A 'Solidarity Summit' for refugees hosted by Uganda has raised some $358 million in pledges, the United Nations announced today.
A ‘Solidarity Summit’ for refugees hosted by Uganda has raised some $358 million in pledges, the United Nations announced today.
UN Secretary-General António Guterres told reporters in the Ugandan capital, Kampala, that it was a “good starting point” although the international conference was looking to raise $2 billion.
Hosted by President Yoweri Museveni and the UN Secretary-General, the Summit sought to rally international support for refugees and host communities in the form of donations, investments and relevant programmes, over the next four years.
Mr. Guterres noted that the World Bank and the African Development Bank had promised “innovative funding” for projects involving both refugees and the local communities.
“We cannot stop,” he underscored, recalling that several of the participating countries agreed to put forward their pledges in the weeks to come.
Uganda: Africa’s fastest-growing refugee emergency
Uganda is hosting a little over 1.2 million refugees and asylum seekers, some 950,000 of them are from war-torn South Sudan, according to estimates from the Office of the UN High Commissioner for Refugees (UNHCR), also a co-chair of the international conference.
Furthermore, perhaps 2,000 people a day are crossing the border into northern Uganda’s Arua district. The majority are women and children who arrive exhausted and hungry, with little more than the clothes on their backs. Some of them even have their first meal at the Imvepi reception centre, after walking for days to reach safety, UNHCR field workers confirmed.
The mass influx has triggered a humanitarian emergency, what the Secretary-General described as the “biggest refugee exodus since the genocide in Rwanda.”
The Government of Uganda, the UN team in the east African country, including its humanitarian partners, are all struggling to respond to this emergency. The new arrivals need life-saving assistance such as water, food and health services.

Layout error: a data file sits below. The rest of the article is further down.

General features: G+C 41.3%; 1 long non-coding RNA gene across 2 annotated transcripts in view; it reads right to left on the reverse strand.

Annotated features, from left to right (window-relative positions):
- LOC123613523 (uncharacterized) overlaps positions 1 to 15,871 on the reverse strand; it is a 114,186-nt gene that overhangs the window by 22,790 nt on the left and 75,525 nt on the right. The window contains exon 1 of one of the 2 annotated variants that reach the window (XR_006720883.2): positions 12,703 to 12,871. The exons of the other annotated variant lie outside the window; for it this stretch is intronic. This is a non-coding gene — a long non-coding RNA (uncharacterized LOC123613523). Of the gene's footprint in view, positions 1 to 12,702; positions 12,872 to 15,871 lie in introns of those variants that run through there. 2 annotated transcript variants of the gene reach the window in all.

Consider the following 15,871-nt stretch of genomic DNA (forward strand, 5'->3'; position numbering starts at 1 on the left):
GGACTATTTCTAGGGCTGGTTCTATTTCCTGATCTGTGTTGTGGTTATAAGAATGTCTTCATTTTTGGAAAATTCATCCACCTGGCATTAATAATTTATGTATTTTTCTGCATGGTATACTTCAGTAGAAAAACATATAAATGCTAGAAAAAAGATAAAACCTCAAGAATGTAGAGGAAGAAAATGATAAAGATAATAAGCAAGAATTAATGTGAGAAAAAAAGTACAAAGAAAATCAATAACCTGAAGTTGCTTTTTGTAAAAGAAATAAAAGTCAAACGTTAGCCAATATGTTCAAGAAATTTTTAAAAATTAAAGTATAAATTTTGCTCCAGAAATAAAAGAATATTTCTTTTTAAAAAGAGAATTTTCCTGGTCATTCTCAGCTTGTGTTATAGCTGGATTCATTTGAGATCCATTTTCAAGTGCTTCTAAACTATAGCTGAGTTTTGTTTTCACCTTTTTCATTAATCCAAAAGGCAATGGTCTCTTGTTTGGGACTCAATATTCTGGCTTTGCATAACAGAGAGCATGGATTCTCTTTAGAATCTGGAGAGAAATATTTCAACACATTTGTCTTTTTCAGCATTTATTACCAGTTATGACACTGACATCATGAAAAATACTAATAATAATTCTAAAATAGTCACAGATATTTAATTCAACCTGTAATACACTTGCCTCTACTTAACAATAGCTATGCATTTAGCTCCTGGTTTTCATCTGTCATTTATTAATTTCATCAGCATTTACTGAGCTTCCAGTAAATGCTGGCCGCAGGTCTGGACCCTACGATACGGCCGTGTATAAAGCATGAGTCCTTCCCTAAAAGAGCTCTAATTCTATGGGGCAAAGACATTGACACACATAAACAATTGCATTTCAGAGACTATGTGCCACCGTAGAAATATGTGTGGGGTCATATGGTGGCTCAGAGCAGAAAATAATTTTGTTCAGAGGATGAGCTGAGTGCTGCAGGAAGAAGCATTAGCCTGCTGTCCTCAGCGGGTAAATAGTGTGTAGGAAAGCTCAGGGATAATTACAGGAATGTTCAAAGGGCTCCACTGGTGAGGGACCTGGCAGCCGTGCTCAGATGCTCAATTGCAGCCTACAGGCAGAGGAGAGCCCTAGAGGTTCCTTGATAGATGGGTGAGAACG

Everything must be done to end the war in South Sudan – UN chief Guterres
In his remarks at the opening ceremony of the Solidarity Summit, the UN High Commissioner for Refugees, Filippo Grandi, warned that close to one-third of the people in South Sudan have been uprooted from their homes by the ongoing conflict.
“It’s almost as if the country is emptying itself,” he noted, while reminding the participants that South Sudan was the “world’s newest nation.”
Meanwhile, during Thursday’s visit to the Imvepi refugee settlement, David Beasley, head of the World Food Programme (WFP), said his agency was struggling to provide three meals a day. “We need $100 million to feed these people for the remaining part of the year. We need the money and we need it now.”
Mr. Beasley accompanied Mr. Grandi and Mr. Guterres to the settlement to hear about the challenges facing the refugees from South Sudan, as well as the host communities.
Uganda, through its Refugee Act of 2006, has a generous and progressive refugee policy which does not confine refugees and asylum seekers to camps and allows them to travel freely, own land, open businesses and go to school.
Earlier in the day, the UN chief said it was necessary to recognize that Uganda remained “a symbol of the integrity of the refugee protection regime” that unfortunately is not respected everywhere in the world, he stressed.
“Not all doors are open and not all refugees are accepted, and sometimes in countries richer than Uganda,” he said.
Twelve years ago, Mr. Guterres reminisced, he was celebrating with the South Sudanese who were about to return home full of hope.
Now they were back in exile and for him, the conclusion was obvious: everything must be done to end the war in South Sudan.
At the conclusion of the Summit, after all the pledges were made, the Secretary-General, responding to a question asked by a reporter, drove home that point, emphasizing: “If there is one clear message from all the refugees that we met, it is that this conflict must stop. It is politically and morally unacceptable.”